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Photo copyright Joyce T

 

  1. Embrace ‘Island Time’

It can be difficult to slow down when you’re used to fast-paced living but that’s why you’re taking a vacation from the hustle and bustle, right? In Fiji, like most of the South Pacific, people live by ‘island time,’ a slowed down, relaxed mentality and they are happier for it. So relax, take a load off and embrace the slow pace living, you might just learn to love it!

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Photo copyright MickiTakesPictures

 

  1. Attend a Kava Ceremony

Kava is a legal and traditional herbal drink made from the ground root of a spicy pepper plant and is used for medicinal and cultural purposes throughout the Pacific. It has relaxing effects similar to alcohol, but without the risk of intoxication or hangover.  In Fiji, a formal kava ceremony will often accompany important social functions, usually involving drinking kava and a ritual presentation of bundled roots as a gift. If you have the opportunity to attend a kava ceremony, I highly recommend it. 

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Photo copyright Melody Tan

 

  1. Respect the Locals

Fijians are some of the most welcoming, friendly people I have ever met, and are quick to greet you with “bula,” (meaning hello) and a huge smile on their faces.  Just know that while they are making sure your vacation goes smoothly, they are often away from their families for weeks at a time. It should go without saying to treat them with the respect deserved to all people, but especially those in the service industries. 

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Photo copyright Timo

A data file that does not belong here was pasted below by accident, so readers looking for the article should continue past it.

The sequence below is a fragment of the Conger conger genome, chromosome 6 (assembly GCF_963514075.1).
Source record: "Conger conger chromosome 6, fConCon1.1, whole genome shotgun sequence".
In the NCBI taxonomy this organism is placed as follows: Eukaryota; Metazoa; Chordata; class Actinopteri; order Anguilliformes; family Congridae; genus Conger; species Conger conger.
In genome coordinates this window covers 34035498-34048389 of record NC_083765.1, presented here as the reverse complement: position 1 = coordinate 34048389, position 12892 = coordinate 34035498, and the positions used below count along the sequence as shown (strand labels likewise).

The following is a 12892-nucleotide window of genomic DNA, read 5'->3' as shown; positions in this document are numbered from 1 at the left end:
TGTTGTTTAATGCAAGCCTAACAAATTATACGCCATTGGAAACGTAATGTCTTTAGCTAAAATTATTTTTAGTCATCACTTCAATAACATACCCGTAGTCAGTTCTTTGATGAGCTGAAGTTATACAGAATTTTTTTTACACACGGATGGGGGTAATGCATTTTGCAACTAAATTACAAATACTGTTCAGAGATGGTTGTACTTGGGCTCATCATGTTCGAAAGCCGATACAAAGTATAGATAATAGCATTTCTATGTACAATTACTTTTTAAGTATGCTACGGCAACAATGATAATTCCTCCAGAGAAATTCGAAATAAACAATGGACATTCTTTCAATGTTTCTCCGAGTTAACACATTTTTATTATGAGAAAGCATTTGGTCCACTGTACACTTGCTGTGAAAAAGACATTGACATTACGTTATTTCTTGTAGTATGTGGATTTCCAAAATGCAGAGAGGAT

1. Watch the Sunrise

Vacations are for sleeping in, right? Yes, but we recommend devoting at least one morning to watch the magnificent light reflecting off the tropical waters. The colors in the sky will make waking up well worth it, just don’t forget to have your camera ready!

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Photo copyright Kyle Post

Review: Moon Handbooks’ Tahiti – 7th Edition

David Stanley - Tahiti - Moon guidebook

The 7th edition of David Stanley's Tahiti Moon handbook

Technically speaking, guidebook author David Stanley lives in Nanaimo, on Vancouver Island…but we’re not sure exactly how many minutes per year he actually spends there. This is a man whose passport gathers no moss: his travels have taken him to 185 countries to date (he’s just back from Iran a few days ago, and has his tickets booked for country #186 for this coming September). And he doesn’t just touch down and check the big highlights of a destination off of his list–he exhaustively explores and documents each destination.

We cracked open his latest Tahiti guidebook–now in its seventh edition–and were pleased to find a wealth of information–and CURRENT information, too, which is important here, since French Polynesia has undergone a number of changes in the past couple of years, from a major change to destination wedding regulations to several famous hotels that have been closed for renovation. Continue reading